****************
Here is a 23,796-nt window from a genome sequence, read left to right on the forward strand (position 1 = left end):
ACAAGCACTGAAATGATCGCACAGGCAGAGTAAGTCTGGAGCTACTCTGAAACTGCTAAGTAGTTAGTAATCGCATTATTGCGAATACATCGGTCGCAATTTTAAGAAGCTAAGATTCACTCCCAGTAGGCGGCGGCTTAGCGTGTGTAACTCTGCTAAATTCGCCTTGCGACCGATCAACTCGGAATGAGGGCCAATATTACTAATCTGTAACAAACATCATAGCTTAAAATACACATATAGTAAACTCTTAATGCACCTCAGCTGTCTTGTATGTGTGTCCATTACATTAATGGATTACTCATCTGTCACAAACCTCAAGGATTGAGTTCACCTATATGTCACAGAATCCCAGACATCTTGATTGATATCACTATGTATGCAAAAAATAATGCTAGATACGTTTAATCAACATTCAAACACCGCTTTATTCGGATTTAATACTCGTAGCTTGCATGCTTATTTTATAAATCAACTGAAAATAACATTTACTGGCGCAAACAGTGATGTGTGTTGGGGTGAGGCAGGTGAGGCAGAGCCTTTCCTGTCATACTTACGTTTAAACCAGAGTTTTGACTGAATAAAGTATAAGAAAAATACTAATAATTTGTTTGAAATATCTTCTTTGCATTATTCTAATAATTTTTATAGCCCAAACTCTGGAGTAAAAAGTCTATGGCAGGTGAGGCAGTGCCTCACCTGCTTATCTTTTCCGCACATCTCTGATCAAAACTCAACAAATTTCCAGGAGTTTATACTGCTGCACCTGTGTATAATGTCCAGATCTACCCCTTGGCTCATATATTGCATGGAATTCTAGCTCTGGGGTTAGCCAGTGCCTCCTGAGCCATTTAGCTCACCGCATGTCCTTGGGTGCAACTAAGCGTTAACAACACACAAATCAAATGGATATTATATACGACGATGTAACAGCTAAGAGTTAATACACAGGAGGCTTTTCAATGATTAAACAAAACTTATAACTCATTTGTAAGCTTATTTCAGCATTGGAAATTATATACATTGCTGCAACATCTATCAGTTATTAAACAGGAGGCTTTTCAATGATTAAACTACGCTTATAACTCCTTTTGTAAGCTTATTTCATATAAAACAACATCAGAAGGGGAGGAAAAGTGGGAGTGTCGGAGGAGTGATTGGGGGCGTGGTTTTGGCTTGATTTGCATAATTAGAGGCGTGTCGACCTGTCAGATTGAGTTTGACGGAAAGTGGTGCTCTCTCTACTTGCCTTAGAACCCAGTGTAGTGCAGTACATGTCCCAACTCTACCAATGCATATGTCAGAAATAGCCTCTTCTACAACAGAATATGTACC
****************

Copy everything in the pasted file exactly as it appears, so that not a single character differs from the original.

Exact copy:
Here is a 23,796-nt window from a genome sequence, read left to right on the forward strand (position 1 = left end):
ACAAGCACTGAAATGATCGCACAGGCAGAGTAAGTCTGGAGCTACTCTGAAACTGCTAAGTAGTTAGTAATCGCATTATTGCGAATACATCGGTCGCAATTTTAAGAAGCTAAGATTCACTCCCAGTAGGCGGCGGCTTAGCGTGTGTAACTCTGCTAAATTCGCCTTGCGACCGATCAACTCGGAATGAGGGCCAATATTACTAATCTGTAACAAACATCATAGCTTAAAATACACATATAGTAAACTCTTAATGCACCTCAGCTGTCTTGTATGTGTGTCCATTACATTAATGGATTACTCATCTGTCACAAACCTCAAGGATTGAGTTCACCTATATGTCACAGAATCCCAGACATCTTGATTGATATCACTATGTATGCAAAAAATAATGCTAGATACGTTTAATCAACATTCAAACACCGCTTTATTCGGATTTAATACTCGTAGCTTGCATGCTTATTTTATAAATCAACTGAAAATAACATTTACTGGCGCAAACAGTGATGTGTGTTGGGGTGAGGCAGGTGAGGCAGAGCCTTTCCTGTCATACTTACGTTTAAACCAGAGTTTTGACTGAATAAAGTATAAGAAAAATACTAATAATTTGTTTGAAATATCTTCTTTGCATTATTCTAATAATTTTTATAGCCCAAACTCTGGAGTAAAAAGTCTATGGCAGGTGAGGCAGTGCCTCACCTGCTTATCTTTTCCGCACATCTCTGATCAAAACTCAACAAATTTCCAGGAGTTTATACTGCTGCACCTGTGTATAATGTCCAGATCTACCCCTTGGCTCATATATTGCATGGAATTCTAGCTCTGGGGTTAGCCAGTGCCTCCTGAGCCATTTAGCTCACCGCATGTCCTTGGGTGCAACTAAGCGTTAACAACACACAAATCAAATGGATATTATATACGACGATGTAACAGCTAAGAGTTAATACACAGGAGGCTTTTCAATGATTAAACAAAACTTATAACTCATTTGTAAGCTTATTTCAGCATTGGAAATTATATACATTGCTGCAACATCTATCAGTTATTAAACAGGAGGCTTTTCAATGATTAAACTACGCTTATAACTCCTTTTGTAAGCTTATTTCATATAAAACAACATCAGAAGGGGAGGAAAAGTGGGAGTGTCGGAGGAGTGATTGGGGGCGTGGTTTTGGCTTGATTTGCATAATTAGAGGCGTGTCGACCTGTCAGATTGAGTTTGACGGAAAGTGGTGCTCTCTCTACTTGCCTTAGAACCCAGTGTAGTGCAGTACATGTCCCAACTCTACCAATGCATATGTCAGAAATAGCCTCTTCTACAACAGAATATGTACC